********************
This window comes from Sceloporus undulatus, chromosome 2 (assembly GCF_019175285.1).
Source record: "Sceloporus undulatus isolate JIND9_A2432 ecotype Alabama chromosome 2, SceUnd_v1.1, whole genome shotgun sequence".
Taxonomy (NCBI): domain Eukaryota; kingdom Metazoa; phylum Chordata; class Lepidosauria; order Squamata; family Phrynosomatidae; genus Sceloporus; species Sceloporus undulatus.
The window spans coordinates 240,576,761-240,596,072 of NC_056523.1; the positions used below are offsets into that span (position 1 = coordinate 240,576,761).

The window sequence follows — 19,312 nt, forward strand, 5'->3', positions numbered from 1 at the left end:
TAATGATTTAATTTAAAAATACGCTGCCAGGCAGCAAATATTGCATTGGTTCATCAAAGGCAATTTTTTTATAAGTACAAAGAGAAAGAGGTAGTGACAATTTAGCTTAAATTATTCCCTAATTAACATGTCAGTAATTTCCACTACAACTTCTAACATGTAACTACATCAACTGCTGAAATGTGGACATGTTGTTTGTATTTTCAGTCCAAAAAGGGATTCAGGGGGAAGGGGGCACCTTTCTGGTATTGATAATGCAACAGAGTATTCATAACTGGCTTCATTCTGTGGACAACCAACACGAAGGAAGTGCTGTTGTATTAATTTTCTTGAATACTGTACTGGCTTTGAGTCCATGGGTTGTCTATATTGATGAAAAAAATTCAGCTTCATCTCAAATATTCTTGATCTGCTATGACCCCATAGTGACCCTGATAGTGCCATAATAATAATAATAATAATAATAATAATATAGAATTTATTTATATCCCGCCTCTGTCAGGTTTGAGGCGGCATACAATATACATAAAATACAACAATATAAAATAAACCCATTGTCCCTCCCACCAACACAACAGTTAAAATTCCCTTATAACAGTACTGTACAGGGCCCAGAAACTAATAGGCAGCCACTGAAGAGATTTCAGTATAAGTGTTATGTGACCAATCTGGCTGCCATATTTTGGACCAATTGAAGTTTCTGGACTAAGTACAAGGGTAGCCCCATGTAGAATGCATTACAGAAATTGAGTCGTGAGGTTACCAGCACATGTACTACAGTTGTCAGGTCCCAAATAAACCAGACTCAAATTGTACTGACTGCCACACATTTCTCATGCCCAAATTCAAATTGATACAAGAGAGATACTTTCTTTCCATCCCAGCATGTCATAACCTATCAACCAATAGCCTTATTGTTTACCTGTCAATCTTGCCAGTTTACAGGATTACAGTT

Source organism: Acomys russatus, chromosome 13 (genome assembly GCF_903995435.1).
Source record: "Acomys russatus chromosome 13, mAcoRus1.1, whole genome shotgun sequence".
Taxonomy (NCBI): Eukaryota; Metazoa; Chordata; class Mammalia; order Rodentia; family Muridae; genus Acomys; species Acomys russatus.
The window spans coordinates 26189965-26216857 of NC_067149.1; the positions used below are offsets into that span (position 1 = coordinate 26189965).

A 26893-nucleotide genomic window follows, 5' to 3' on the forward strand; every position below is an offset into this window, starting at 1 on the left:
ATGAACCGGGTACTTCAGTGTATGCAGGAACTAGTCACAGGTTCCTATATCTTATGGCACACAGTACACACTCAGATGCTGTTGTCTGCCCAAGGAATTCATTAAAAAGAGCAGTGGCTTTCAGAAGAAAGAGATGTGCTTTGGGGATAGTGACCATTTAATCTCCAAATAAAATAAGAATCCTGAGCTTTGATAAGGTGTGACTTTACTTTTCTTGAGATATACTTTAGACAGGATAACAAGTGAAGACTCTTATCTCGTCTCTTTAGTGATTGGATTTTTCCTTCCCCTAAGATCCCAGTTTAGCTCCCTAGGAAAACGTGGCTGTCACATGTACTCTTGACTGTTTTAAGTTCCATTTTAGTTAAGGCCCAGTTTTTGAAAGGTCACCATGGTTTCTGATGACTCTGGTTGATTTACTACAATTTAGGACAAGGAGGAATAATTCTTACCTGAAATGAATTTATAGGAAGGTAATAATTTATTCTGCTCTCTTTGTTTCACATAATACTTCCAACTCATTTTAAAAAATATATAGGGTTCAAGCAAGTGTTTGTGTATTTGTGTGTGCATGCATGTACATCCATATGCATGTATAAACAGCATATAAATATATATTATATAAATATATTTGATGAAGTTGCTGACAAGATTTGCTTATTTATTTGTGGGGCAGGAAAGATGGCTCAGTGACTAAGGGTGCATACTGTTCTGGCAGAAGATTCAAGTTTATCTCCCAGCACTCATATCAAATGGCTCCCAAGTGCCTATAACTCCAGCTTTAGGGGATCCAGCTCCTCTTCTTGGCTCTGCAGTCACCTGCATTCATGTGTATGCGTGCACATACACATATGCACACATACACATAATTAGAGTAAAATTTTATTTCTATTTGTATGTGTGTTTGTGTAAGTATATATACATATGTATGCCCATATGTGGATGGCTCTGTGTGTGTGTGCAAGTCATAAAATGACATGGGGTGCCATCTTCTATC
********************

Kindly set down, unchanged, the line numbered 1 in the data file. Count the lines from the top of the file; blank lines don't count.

This window comes from Sceloporus undulatus, chromosome 2 (assembly GCF_019175285.1).